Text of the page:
0
$\begingroup$

A von Neumann algebra M is said to be finite, infinite, properly infinite, or purely infinite according to the property of the identity projection 1. I think that this classification of types are independent from choosing algebra, since the identity projection is unique for all von Neumann algebras. is it true?

$\endgroup$
3
$\begingroup$

No. It wouldn't make sense if it were independent of the algebra.

The properties you mention depend on the relation of the identity with the rest of the projections.

For example, $M_2(\mathbb C)$ is finite because $I$ is not equivalent to any proper projection (because equivalence of projections is given by rank).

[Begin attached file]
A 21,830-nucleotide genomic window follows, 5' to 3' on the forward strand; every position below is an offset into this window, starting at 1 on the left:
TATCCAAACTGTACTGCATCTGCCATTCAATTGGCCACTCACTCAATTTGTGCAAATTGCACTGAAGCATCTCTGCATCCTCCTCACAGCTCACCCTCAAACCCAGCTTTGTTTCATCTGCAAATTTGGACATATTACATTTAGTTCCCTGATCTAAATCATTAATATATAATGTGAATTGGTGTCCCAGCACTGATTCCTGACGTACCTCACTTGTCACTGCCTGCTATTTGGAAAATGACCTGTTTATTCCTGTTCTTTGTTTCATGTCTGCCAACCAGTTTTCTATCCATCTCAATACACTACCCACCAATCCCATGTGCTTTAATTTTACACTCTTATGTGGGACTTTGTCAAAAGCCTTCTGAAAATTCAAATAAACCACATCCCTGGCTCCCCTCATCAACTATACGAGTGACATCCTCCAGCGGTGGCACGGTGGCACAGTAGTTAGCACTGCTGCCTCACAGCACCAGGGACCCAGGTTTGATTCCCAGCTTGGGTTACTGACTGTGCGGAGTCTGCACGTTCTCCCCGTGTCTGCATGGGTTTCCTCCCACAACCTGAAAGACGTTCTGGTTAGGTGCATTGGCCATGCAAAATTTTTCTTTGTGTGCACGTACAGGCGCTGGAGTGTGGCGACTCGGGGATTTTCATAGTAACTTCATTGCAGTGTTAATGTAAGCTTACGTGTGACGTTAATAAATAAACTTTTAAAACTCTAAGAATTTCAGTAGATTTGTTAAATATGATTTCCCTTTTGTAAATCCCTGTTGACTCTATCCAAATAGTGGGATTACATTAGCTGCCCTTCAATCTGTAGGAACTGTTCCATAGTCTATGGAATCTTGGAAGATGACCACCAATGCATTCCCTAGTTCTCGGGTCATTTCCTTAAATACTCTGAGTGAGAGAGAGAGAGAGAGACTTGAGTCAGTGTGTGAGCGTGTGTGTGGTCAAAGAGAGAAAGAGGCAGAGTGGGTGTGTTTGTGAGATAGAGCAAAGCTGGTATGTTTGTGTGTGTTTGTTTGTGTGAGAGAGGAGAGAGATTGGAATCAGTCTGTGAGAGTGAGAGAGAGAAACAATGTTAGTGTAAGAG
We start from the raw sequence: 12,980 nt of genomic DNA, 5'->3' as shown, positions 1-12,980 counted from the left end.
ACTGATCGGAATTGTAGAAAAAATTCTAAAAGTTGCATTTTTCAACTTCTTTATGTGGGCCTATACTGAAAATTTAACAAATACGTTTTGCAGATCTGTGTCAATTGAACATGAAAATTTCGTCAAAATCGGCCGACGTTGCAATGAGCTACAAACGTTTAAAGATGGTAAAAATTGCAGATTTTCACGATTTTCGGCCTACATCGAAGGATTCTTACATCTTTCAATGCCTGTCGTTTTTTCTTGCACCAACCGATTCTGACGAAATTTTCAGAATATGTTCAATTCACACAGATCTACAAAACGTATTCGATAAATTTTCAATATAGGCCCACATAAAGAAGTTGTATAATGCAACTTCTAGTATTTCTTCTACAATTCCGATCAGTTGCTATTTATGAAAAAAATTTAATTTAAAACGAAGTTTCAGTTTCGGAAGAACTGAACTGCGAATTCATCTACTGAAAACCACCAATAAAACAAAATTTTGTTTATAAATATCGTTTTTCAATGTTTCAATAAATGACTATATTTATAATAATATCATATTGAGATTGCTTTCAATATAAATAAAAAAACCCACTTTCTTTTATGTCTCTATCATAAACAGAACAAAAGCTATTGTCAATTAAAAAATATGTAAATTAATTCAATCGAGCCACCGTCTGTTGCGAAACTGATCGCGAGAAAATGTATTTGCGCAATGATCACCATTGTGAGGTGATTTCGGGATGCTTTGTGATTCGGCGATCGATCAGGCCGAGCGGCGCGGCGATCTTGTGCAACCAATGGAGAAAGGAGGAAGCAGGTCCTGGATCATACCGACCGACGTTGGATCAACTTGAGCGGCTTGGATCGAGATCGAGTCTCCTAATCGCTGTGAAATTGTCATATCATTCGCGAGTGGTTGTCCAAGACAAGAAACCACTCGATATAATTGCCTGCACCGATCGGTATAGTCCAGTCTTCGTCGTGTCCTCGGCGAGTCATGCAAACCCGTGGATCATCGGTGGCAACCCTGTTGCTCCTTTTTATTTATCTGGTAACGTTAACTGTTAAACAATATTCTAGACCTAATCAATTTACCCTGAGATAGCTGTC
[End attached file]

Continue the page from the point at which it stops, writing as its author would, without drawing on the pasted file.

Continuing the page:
On the other hand, on $B(\ell^2(\mathbb N))$, the identity is properly infinite because it is equivalent to proper subprojections: $I=S^*S$, $SS^*=I-E_{11}$ where $S$ is the unilateral shift. It is not purely infinite because there are subprojections not equivalent to $I$: for instance, $I$ is not equivalent to any finite-rank projection.

$\endgroup$
  • $\begingroup$ dear martin thank you very much I now understand it. $\endgroup$ – user197041 Dec 3 '14 at 12:53

Your Answer

By clicking “Post Your Answer”, you agree to our terms of service, privacy policy and cookie policy

Not the answer you're looking for? Browse other questions tagged or ask your own question.